Musically Prince’s low baritone slowly flows rivers of lyrics, where words are stretched and merged over understated country gospel instrumentation. Complex simplicity maximizes the emotional clarity, creating songs that are greater than the sum of its parts. William Prince’s Gospel First Nation is a powerful album that can spark change and instill hope.
Becky Warren garnered acclaim and widespread praise for her ability to write songs that tell the story of the least seen in American society. Her first album War Surplus told the story of a soldier coming home from war and the devastating impact of post-traumatic stress disorder. Warren’s follow up album Undesirable told the stories of those experiencing homelessness in Nashville. Both albums shed light on unseen and intentionally overlooked segments of society. She created songs that humanized and called listeners to see themselves in her characters.
On her newest album The Sick Season, Becky Warren turns inward and conveys her struggle with depression. Songs in which she sings about regret, self-destruction, taking pills to forget the pain, aimlessly wandering streets, and apathy. But don’t be fooled by the innately sad subject matter, The Sick Season is not a gloomy record at all. Warren channels Lucinda Williams and Paul Westerberg, undercutting any notion the album is a pity party or lament. Warren brings a raucous attitude and swagger of a victorious boxer having won a hard-fought battle. It feels as though Warren is on the other side of depression and can look back with emotional vulnerability. It is hard not to think about how Warren hid her depression in the stories of other people, denying her own experience and invalidating her struggles. Summoning the idea that someone else has it worse, so I have nothing to complain about. Warren is doing for herself what she did for others on her previous albums, Warren is honoring her experience and telling her story.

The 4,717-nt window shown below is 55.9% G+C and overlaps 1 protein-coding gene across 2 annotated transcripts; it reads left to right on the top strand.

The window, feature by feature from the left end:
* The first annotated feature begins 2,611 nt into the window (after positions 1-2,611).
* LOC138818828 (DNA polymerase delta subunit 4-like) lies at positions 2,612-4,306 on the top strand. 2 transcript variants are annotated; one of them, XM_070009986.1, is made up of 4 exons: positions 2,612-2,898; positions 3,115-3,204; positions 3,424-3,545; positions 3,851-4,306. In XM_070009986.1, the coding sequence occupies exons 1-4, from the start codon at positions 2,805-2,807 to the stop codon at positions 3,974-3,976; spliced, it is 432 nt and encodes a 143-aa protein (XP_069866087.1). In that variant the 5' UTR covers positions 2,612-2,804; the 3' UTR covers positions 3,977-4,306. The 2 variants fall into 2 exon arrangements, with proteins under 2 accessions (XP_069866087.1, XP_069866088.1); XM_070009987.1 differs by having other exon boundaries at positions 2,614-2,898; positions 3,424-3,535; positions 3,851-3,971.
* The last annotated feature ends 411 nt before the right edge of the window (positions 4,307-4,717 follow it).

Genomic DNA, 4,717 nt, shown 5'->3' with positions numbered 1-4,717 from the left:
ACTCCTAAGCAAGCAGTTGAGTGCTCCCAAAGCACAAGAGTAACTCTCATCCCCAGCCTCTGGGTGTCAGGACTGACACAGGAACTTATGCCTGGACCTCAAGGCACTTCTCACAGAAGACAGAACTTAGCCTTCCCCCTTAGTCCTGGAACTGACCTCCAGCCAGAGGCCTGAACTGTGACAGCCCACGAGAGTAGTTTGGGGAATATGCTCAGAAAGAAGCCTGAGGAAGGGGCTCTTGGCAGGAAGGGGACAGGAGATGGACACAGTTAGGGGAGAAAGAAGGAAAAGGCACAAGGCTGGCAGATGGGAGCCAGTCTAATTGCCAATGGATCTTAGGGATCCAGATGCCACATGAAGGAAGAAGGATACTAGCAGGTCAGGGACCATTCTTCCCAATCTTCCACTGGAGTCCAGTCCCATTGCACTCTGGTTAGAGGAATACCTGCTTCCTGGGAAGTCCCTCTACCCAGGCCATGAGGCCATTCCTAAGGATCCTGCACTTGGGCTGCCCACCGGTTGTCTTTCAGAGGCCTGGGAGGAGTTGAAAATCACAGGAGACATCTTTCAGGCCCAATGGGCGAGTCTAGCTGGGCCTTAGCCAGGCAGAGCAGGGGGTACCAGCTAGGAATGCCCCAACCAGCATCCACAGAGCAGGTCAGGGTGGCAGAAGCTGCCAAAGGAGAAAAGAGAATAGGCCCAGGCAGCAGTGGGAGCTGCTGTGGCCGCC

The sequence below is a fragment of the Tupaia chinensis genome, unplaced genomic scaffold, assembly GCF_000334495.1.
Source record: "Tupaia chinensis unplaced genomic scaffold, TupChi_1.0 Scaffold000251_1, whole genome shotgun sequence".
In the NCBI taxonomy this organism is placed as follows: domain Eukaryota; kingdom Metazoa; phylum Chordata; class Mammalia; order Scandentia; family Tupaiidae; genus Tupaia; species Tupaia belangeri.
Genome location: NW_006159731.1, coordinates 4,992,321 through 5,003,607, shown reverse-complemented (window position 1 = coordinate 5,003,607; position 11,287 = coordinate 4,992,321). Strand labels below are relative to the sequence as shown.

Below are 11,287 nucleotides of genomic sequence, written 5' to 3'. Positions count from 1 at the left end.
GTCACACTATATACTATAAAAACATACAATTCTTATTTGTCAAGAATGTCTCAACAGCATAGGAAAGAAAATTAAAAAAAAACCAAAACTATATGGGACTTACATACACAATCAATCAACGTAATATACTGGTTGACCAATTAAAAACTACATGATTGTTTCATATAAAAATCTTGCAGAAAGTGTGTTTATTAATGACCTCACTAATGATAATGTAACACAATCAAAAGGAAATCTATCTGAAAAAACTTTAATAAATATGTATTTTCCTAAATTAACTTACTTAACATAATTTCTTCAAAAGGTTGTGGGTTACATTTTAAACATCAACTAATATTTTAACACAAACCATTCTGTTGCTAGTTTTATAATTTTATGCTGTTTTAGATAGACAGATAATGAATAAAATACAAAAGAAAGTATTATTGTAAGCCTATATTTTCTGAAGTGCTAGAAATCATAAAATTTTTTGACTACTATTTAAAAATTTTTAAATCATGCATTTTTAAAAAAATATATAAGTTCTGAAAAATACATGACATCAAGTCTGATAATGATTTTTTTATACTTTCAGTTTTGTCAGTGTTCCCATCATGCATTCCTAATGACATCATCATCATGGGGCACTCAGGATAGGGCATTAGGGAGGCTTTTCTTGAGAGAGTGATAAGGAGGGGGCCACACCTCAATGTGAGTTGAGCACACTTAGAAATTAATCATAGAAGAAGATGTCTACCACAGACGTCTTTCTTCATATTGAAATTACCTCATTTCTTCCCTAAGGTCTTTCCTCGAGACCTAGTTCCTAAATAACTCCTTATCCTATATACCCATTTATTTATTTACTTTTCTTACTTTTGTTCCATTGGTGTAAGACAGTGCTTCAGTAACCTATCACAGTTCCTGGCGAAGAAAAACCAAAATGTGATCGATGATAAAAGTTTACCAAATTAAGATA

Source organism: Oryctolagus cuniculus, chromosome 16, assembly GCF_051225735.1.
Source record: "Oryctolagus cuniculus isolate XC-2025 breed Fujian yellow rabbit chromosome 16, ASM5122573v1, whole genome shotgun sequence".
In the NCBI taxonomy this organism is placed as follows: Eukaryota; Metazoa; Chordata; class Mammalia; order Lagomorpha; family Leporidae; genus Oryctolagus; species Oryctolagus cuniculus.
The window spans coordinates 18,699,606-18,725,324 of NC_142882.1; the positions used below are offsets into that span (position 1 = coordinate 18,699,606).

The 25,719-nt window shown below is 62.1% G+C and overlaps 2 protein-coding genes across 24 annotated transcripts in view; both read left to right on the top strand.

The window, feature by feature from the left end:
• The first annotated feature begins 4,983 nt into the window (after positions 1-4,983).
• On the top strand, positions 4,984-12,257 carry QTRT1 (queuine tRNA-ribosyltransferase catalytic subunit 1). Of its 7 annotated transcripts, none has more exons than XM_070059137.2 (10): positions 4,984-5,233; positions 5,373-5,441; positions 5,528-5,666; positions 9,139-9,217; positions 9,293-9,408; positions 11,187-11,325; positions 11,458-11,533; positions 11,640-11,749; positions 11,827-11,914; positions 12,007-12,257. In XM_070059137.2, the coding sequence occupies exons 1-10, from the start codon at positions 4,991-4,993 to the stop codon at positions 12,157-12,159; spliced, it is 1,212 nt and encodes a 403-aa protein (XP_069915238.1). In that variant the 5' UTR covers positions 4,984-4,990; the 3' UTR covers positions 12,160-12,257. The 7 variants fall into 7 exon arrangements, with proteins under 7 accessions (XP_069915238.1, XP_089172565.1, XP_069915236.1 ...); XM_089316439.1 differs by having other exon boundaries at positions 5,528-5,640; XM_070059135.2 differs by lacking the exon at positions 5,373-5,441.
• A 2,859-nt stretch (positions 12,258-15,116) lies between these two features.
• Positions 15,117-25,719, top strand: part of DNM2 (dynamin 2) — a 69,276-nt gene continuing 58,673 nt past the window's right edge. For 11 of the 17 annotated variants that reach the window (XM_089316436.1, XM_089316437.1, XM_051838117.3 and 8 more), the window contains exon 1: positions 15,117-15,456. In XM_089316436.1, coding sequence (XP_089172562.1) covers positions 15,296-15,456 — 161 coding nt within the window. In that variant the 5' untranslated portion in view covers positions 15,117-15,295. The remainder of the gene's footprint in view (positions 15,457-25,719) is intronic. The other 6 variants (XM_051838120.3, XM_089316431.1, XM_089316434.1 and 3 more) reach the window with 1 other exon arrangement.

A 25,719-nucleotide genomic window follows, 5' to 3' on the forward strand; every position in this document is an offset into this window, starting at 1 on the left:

Devon Gilfillian has to be one of the most confident artists alive. After releasing a critically acclaimed debut album Black Hole Rainbow in January 2020 Gilfillian decides to cover Marvin Gaye’s What’s Going On. It is hard to overstate the importance of Gaye’s What’s Going On, which dethroned Sgt. Pepper’s Lonely Hearts Club Band in Rolling Stone’s 500 Greatest Albums of All Time. When Gaye released the album in 1971 America was dealing with the immense violence of the Vietnam War, the loss of hippie ideals, fear of the Black Power movement, police brutality, The Kent State massacre, riots, political assassinations, and the corruption of the Nixon, Agnew administration. Amid all the turmoil Gaye released an album that married soul, R&B, gospel, and protest music, nothing like it had ever been made before. What’s Going On spoke to the grieved and aggrieved.
Gilfillian felt that today’s sociopolitical climate mirrors the release of What’s Going On and wanted to spread the message Marvin Gaye left us with. Gilfillian reflected, "I don’t have much political power, but I do have the power of music,” explains Devon Gilfillian. “I decided I wanted to learn the entirety of Marvin Gaye’s album, What’s Going On, and use that music to share the message that Marvin was trying to get across 50 years ago. Every word still rings with such relevance.”
This is a heavy burden for any artist to carry, but Gilfillian lives up to the impossible task. Gilfillian’s rendition of What’s Going On is captivating from beginning to end. Every song is enthralling and captures the same desperation found in Gaye’s voice. With only minor deviations from the original songs, Gilfillian showcases his unfiltered talent. On top of recreating one of the greatest albums of all time, Gilfillian is donating 100% of the proceeds to The Equality Alliance. If you find yourself loving What’s Going On make sure to also buy Devon Gilfillian’s Black Hole Rainbow.
Cory Martin is a freelance writer in Nashville, Tenn., writing about movies, music and pop culture.